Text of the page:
27 September 2023

The Question: To borrow or not to borrow?

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With interest rates at record lows and with future uncertainty, this may seem a good time to borrow. Barbara Friedberg* lists some of the pros and cons that might arise.

Unemployment is rising and interest rates are low, seems like a good time to borrow money to help get through a rough patch…maybe.

Smart borrowing can be part of a wise financial plan or a path to financial ruin.

Borrowing money to finance life expenses is a big decision and should be considered only after looking at other alternatives.

In most cases, borrowing money is a last resort. Typically, it’s preferable to avoid borrowing.

The exceptions include borrowing to buy a house, maybe borrowing to buy a car, and borrowing to help pay for education.

You might be surprised that the last two borrowing money cases can be avoided.

Before borrowing money consider ways to cut expenses and make more money.

If you are unemployed, or facing lower income, then cutting expenses is the first step.

Now is the time to eliminate unnecessary expenses like a newer car with a large payment, an expensive apartment and unnecessary subscriptions.

Next, seek out ways to make more income, now.

There are many paths to boosting your income for the short and long term, from simple steps like signing up for InBox Dollars to make money while on line, to selling your stuff online.

It’s best to borrow money for an appreciating asset or one that will grow in value. This includes a business loan or mortgage loan for rental real estate or a home.

That way, you’ll be making money with the borrowed funds.

Now might be the best time to refinance your mortgage or take a reverse mortgage loan if you’re older and strapped for money.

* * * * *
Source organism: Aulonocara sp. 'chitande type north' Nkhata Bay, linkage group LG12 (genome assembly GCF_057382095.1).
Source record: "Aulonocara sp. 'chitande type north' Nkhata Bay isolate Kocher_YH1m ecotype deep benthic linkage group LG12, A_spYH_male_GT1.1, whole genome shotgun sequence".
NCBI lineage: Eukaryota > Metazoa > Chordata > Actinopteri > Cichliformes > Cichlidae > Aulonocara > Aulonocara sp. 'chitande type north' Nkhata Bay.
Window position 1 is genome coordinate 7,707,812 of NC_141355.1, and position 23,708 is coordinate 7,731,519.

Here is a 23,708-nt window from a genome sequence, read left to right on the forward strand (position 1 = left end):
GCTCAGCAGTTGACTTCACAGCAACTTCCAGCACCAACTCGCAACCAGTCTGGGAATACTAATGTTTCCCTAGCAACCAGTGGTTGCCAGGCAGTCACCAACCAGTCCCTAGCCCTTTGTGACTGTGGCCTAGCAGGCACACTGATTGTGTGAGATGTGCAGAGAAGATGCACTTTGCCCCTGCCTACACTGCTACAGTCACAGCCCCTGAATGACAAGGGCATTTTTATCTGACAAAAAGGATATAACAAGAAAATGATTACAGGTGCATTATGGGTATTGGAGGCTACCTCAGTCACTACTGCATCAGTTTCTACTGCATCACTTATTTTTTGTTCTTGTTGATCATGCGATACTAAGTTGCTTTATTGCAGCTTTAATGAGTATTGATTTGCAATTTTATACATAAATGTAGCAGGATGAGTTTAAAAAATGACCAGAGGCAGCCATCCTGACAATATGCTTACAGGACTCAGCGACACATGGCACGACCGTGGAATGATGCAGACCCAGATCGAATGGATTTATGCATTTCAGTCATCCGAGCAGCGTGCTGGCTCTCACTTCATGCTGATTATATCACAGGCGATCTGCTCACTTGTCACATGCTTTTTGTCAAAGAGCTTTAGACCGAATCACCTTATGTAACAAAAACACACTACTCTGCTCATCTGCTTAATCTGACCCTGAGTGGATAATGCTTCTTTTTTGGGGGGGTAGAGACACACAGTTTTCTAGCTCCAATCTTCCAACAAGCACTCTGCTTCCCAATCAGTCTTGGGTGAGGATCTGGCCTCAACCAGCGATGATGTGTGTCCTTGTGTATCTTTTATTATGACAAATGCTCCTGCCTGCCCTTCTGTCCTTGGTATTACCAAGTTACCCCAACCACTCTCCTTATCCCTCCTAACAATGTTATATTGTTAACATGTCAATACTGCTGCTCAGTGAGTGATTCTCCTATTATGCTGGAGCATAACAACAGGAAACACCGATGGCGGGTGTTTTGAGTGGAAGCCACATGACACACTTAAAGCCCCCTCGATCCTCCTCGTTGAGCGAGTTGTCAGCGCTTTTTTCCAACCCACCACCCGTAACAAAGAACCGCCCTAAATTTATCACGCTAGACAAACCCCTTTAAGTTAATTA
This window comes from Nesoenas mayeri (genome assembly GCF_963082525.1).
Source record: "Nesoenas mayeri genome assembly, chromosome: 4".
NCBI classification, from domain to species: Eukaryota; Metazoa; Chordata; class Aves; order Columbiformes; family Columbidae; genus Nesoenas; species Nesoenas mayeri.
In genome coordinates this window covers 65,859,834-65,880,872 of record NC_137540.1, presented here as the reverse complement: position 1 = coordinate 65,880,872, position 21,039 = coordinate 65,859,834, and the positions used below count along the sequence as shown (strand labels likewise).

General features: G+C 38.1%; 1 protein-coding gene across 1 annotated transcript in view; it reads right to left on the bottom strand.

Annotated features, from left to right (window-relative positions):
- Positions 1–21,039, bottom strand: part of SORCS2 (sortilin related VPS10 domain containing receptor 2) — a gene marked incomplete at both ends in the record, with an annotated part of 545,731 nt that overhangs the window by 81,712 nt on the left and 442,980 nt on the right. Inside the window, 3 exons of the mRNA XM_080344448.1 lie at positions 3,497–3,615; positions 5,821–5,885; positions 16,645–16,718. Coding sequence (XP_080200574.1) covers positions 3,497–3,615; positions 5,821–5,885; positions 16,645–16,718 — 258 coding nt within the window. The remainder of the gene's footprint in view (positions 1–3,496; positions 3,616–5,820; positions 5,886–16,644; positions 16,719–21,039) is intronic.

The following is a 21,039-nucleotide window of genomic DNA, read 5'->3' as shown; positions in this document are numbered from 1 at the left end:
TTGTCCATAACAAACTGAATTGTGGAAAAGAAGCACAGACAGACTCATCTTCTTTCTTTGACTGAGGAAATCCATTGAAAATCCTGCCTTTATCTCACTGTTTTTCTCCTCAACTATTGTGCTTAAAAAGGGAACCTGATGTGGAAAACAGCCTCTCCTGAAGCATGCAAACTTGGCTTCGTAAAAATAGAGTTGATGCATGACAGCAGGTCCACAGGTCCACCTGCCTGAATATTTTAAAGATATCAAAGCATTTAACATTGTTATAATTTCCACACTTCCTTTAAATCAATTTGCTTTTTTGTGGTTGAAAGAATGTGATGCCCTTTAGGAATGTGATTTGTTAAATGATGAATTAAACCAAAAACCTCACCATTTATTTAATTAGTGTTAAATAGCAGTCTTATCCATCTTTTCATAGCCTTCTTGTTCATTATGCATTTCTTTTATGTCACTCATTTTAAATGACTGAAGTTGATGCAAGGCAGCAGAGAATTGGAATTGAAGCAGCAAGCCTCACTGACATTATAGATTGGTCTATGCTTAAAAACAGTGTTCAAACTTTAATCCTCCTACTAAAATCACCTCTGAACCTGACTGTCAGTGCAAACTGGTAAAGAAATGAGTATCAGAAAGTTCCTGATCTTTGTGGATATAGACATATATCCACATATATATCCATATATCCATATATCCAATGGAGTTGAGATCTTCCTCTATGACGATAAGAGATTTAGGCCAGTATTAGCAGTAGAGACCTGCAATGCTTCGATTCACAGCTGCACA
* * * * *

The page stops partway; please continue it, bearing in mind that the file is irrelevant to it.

Just don’t extend the term of your loan, or you may end up paying more in total interest.

When considering interest rates over the long term, this is among the lowest interest rate in many decades.

With interest rates lower than they’ve been in decades it may be time to remodel your home, go back to university, or replace that 15-year-old car.

Whenever you take out a loan, it’s best to borrow for something that will be around awhile.

If you are in a dire financial situation, then you might need to borrow money just to get by until you receive income from a new job.

This should be a last resort, but sometimes there are no other alternatives.

Unsecured loans typically charge greater amounts of interest, and if your credit score isn’t great, then you’ll likely have to pay more interest.

So, shop around for a loan that charges the least amount of interest.

Finally some responsible borrowing tips.

Never borrow more than you can pay back.

If possible borrow only for items that will last a long time. Forget taking out a loan for a vacation, wedding, or gifts.

Evaluate the interest rate and the monthly payment before you borrow. Also, get an estimate of the total amount of money that you’ll borrow.

Try to avoid borrowing if you’re not certain how you will pay back the loan.

Do not borrow on impulse, and spend some time considering the purpose of the loan

*Barbara Friedberg heads Barbara Friedberg Personal Finance.

This article first appeared at barbarafriedbergpersonalfinance.com.

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